As was observed by brother Pratt, that Kingdom is actually organized, and the inhabitants of the earth do not know it. If this people know anything about it, all right; it is organized preparatory to taking effect in the due time of the Lord, and in the manner that shall please Him. As observed by one of the speakers this morning, that Kingdom grows out of The Church of Jesus Christ of Latter-day Saints, but it is not the Church, for a man may be a legislator in that body which will issue laws to sustain the inhabitants of the earth in their individual rights, and still not belong to the Church of Jesus Christ at all.

And further, though a man may not even believe in any religion, it would be perfectly right, when necessary, to give him the privilege of holding a seat among that body which will make laws to govern all the nations of the earth and control those who make no profession of religion at all; for that body would be governed, controlled, and dictated to acknowledge others in those rights which they wish to enjoy themselves. Then the Latter-day Saints would be protected, if a Kingdom of this kind was on the earth, the same as all other people.

Notice that the quote used in ONUG was actually Brigham Young quoting "brother Pratt" (probably Orson Pratt) from an earlier discourse. And notice the future-tense wording used by President Young in describing the kingdom:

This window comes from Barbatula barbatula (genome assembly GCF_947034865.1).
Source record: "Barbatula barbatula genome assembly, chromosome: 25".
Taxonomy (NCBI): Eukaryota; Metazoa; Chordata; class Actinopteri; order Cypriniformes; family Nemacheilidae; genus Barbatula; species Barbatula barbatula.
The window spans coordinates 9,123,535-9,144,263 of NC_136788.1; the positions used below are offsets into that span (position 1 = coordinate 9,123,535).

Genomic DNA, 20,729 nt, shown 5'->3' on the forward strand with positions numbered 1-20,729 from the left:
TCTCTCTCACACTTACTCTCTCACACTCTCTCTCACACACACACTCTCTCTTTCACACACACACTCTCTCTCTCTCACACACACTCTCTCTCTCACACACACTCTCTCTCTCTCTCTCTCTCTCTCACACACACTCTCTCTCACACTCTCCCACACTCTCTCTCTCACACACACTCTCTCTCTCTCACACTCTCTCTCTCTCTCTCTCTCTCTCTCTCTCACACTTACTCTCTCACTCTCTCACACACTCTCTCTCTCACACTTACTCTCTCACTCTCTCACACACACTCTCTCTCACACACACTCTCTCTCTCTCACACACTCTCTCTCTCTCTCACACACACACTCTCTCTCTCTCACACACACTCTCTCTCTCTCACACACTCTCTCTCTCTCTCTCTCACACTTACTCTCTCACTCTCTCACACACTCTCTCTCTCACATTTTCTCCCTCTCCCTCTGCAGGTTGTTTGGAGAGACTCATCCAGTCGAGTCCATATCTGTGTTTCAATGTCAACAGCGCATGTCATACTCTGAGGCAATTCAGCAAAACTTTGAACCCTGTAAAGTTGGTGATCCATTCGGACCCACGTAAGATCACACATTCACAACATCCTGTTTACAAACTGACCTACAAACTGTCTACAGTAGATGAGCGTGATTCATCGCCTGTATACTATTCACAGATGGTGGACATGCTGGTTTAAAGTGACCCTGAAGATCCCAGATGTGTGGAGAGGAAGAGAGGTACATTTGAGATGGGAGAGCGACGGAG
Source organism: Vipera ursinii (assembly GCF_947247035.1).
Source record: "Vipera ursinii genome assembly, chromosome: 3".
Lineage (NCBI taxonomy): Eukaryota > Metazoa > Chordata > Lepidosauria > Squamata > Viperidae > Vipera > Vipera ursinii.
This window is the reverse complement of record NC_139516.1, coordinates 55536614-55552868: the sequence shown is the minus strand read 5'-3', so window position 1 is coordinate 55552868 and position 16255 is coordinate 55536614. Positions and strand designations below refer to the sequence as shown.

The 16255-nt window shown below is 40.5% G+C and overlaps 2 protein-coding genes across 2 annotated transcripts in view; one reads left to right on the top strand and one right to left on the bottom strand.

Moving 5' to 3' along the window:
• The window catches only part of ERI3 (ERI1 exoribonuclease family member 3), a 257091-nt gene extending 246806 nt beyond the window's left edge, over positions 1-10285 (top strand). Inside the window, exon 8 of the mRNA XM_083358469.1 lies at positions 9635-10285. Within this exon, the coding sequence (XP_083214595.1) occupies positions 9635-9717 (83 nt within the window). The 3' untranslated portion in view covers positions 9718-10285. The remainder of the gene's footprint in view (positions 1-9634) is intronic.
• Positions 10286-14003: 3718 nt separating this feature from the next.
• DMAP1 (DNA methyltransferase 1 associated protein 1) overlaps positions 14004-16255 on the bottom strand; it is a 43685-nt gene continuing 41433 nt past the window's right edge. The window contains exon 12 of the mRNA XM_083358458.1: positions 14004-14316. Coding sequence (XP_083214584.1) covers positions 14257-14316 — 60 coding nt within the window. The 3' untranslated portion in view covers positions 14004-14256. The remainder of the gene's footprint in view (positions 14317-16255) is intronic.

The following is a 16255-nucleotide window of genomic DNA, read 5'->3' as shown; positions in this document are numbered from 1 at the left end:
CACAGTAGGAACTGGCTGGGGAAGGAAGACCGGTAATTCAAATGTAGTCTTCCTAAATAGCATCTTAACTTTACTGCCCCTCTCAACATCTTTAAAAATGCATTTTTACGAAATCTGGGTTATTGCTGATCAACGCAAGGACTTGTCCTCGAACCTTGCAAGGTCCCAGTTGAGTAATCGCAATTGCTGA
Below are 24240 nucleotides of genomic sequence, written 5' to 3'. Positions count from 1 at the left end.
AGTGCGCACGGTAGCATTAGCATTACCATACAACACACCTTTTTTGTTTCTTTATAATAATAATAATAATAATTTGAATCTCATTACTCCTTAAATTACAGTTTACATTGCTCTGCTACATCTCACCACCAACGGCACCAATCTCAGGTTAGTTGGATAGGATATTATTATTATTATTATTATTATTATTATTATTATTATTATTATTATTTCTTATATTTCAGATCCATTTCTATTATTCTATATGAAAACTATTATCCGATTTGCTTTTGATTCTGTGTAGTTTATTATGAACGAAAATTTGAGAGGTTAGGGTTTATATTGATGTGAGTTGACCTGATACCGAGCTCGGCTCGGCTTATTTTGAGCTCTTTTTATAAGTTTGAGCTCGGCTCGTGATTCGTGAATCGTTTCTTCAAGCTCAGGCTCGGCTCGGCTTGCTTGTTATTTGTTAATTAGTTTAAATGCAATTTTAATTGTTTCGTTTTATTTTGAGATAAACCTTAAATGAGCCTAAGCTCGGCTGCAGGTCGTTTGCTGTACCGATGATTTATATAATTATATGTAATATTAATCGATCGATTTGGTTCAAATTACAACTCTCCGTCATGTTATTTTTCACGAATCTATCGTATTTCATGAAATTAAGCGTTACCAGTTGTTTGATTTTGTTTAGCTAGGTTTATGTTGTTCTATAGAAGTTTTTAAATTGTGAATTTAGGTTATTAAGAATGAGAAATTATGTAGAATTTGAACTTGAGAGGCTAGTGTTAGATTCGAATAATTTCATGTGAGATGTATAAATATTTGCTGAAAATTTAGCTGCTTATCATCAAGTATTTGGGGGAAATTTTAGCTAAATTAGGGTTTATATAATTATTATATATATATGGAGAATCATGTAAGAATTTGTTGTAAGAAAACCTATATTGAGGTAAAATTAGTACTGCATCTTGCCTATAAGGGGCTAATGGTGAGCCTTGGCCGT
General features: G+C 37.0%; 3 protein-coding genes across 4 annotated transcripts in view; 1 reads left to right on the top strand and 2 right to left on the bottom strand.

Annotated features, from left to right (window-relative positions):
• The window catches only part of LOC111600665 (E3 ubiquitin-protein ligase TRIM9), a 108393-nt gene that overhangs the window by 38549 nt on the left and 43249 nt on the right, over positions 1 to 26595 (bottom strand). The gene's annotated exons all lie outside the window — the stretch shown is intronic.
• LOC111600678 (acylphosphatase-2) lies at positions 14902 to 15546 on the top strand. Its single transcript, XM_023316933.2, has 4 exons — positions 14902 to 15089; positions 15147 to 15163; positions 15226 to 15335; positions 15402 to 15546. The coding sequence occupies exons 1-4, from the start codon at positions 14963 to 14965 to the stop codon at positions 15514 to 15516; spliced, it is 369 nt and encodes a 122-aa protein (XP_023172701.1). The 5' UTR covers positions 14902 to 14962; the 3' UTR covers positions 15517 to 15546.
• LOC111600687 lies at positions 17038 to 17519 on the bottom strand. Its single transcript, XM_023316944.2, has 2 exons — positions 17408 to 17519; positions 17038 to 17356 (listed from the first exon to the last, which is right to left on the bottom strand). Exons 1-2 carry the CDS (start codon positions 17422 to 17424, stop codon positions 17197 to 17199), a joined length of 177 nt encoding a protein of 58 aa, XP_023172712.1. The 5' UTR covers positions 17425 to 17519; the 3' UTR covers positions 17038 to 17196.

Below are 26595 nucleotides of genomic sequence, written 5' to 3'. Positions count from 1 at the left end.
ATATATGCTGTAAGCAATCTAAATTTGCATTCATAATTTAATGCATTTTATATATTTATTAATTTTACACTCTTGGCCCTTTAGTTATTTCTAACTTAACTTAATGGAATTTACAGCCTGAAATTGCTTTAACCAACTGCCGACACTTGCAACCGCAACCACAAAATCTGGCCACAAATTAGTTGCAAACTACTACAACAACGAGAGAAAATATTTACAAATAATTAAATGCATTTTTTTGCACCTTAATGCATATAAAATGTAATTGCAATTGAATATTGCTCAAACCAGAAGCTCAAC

When the Kingdom of God is fully set up and established...
...it will protect the people...
...it is organized preparatory to taking effect in the due time of the Lord...
...among that body which will make laws...
...Then the Latter-day Saints would be protected, if a Kingdom of this kind was on the earth...

Brigham Young didn't believe that the Kingdom of God and the Church of Jesus Christ of Latter-day Saints were synonymous. Note his wording: "As observed by one of the speakers this morning, that Kingdom grows out of the Church of Jesus Christ of Latter-day Saints, but it is not the Church..."

Notice that the above discourse by President Young does not say that the leaders of The Church of Jesus Christ of Latter-day Saints, in some conspiratorial attempt to establish a dictatorial Kingdom of God on earth, will restrict the liberties and freedoms of others. President Young states, among other things, that the Kingdom of God "will protect the people in the enjoyment of all their rights, no matter what they believe, what they profess, or what they worship." Further, those who are not in the Church will have the opportunity to govern within the kingdom:

...though a man may not even believe in any religion, it would be perfectly right, when necessary, to give him the privilege of holding a seat among that body which will make laws to govern all the nations of the earth and control those who make no profession of religion at all; for that body would be governed, controlled, and dictated to acknowledge others in those rights which they wish to enjoy themselves.


Notes

  1. ↑ Richard Abanes, One Nation Under Gods, Endnote 88, page 554 (hardback); page 552 (paperback).